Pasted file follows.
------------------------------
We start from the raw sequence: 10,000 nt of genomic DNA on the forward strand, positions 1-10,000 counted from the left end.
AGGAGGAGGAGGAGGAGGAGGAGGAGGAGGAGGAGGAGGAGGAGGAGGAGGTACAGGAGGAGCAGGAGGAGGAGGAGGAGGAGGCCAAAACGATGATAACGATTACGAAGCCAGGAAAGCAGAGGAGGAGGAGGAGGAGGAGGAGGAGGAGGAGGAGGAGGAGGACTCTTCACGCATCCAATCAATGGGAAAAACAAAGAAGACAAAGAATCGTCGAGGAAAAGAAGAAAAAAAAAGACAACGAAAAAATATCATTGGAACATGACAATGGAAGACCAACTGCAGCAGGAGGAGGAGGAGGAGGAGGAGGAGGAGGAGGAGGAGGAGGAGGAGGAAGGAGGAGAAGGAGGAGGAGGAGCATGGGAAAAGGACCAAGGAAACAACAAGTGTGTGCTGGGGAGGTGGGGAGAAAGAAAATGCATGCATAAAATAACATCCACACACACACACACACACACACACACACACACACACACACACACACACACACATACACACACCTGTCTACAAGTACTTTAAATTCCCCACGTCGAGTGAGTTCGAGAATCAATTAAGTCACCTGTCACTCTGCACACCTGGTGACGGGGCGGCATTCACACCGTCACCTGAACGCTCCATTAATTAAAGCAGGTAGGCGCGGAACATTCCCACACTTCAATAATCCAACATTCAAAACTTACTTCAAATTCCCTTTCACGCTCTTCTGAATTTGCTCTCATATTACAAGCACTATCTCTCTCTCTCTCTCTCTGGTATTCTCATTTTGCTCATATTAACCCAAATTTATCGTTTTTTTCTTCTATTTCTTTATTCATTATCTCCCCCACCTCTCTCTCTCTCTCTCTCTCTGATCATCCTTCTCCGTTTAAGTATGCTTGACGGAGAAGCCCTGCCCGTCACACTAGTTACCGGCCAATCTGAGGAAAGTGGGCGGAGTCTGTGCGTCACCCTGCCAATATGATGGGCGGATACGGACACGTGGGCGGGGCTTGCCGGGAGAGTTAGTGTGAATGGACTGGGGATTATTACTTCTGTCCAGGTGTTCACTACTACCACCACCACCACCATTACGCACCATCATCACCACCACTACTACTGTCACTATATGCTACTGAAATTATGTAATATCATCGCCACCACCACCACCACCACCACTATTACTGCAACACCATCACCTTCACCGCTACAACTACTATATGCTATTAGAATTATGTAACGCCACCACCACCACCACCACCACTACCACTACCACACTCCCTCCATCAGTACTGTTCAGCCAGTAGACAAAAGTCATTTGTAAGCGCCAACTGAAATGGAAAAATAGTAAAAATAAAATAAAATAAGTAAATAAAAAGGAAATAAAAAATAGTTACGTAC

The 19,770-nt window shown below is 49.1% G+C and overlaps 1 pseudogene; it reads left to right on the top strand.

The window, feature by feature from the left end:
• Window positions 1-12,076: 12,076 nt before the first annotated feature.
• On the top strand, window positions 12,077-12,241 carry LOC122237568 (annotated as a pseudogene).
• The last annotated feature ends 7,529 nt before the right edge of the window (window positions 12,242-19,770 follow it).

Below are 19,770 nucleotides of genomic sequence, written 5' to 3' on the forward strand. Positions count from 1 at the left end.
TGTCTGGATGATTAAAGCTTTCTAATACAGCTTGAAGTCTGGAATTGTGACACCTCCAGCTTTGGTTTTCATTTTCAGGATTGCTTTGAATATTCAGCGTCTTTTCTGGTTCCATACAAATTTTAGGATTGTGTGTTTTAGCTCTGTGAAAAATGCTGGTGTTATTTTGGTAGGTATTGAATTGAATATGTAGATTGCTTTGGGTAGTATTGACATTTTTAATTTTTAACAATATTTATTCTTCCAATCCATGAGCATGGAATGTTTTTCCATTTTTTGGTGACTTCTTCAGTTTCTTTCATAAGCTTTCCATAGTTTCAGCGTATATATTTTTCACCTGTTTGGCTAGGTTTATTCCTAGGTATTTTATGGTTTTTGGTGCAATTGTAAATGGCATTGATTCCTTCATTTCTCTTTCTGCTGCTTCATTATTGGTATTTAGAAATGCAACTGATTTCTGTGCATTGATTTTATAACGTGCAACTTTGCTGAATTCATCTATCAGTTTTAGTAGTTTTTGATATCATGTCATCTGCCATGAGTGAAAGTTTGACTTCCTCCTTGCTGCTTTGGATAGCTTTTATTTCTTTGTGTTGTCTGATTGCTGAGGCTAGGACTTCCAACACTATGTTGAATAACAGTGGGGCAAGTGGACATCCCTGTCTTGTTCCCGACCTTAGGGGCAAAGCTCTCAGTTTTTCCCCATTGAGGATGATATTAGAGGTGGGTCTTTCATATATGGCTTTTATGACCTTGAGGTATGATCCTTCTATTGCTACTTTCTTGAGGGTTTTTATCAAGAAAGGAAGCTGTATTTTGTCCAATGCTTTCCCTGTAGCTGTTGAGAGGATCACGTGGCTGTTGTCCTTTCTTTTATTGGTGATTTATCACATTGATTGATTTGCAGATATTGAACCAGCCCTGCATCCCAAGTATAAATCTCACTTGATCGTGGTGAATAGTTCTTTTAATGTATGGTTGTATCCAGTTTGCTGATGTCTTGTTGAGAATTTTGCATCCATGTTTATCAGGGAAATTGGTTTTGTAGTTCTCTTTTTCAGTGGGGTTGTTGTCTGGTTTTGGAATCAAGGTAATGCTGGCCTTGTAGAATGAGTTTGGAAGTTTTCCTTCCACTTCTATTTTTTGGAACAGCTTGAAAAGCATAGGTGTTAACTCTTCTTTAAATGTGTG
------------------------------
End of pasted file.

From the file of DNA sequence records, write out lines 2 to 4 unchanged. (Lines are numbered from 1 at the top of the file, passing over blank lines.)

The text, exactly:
AGGAGGAGGAGGAGGAGGAGGAGGAGGAGGAGGAGGAGGAGGAGGAGGAGGTACAGGAGGAGCAGGAGGAGGAGGAGGAGGAGGCCAAAACGATGATAACGATTACGAAGCCAGGAAAGCAGAGGAGGAGGAGGAGGAGGAGGAGGAGGAGGAGGAGGAGGAGGACTCTTCACGCATCCAATCAATGGGAAAAACAAAGAAGACAAAGAATCGTCGAGGAAAAGAAGAAAAAAAAAGACAACGAAAAAATATCATTGGAACATGACAATGGAAGACCAACTGCAGCAGGAGGAGGAGGAGGAGGAGGAGGAGGAGGAGGAGGAGGAGGAGGAGGAAGGAGGAGAAGGAGGAGGAGGAGCATGGGAAAAGGACCAAGGAAACAACAAGTGTGTGCTGGGGAGGTGGGGAGAAAGAAAATGCATGCATAAAATAACATCCACACACACACACACACACACACACACACACACACACACACACACACACACACATACACACACCTGTCTACAAGTACTTTAAATTCCCCACGTCGAGTGAGTTCGAGAATCAATTAAGTCACCTGTCACTCTGCACACCTGGTGACGGGGCGGCATTCACACCGTCACCTGAACGCTCCATTAATTAAAGCAGGTAGGCGCGGAACATTCCCACACTTCAATAATCCAACATTCAAAACTTACTTCAAATTCCCTTTCACGCTCTTCTGAATTTGCTCTCATATTACAAGCACTATCTCTCTCTCTCTCTCTCTGGTATTCTCATTTTGCTCATATTAACCCAAATTTATCGTTTTTTTCTTCTATTTCTTTATTCATTATCTCCCCCACCTCTCTCTCTCTCTCTCTCTCTGATCATCCTTCTCCGTTTAAGTATGCTTGACGGAGAAGCCCTGCCCGTCACACTAGTTACCGGCCAATCTGAGGAAAGTGGGCGGAGTCTGTGCGTCACCCTGCCAATATGATGGGCGGATACGGACACGTGGGCGGGGCTTGCCGGGAGAGTTAGTGTGAATGGACTGGGGATTATTACTTCTGTCCAGGTGTTCACTACTACCACCACCACCACCATTACGCACCATCATCACCACCACTACTACTGTCACTATATGCTACTGAAATTATGTAATATCATCGCCACCACCACCACCACCACCACTATTACTGCAACACCATCACCTTCACCGCTACAACTACTATATGCTATTAGAATTATGTAACGCCACCACCACCACCACCACCACTACCACTACCACACTCCCTCCATCAGTACTGTTCAGCCAGTAGACAAAAGTCATTTGTAAGCGCCAACTGAAATGGAAAAATAGTAAAAATAAAATAAAATAAGTAAATAAAAAGGAAATAAAAAATAGTTACGTAC

The 19,770-nt window shown below is 49.1% G+C and overlaps 1 pseudogene; it reads left to right on the top strand.

The window, feature by feature from the left end: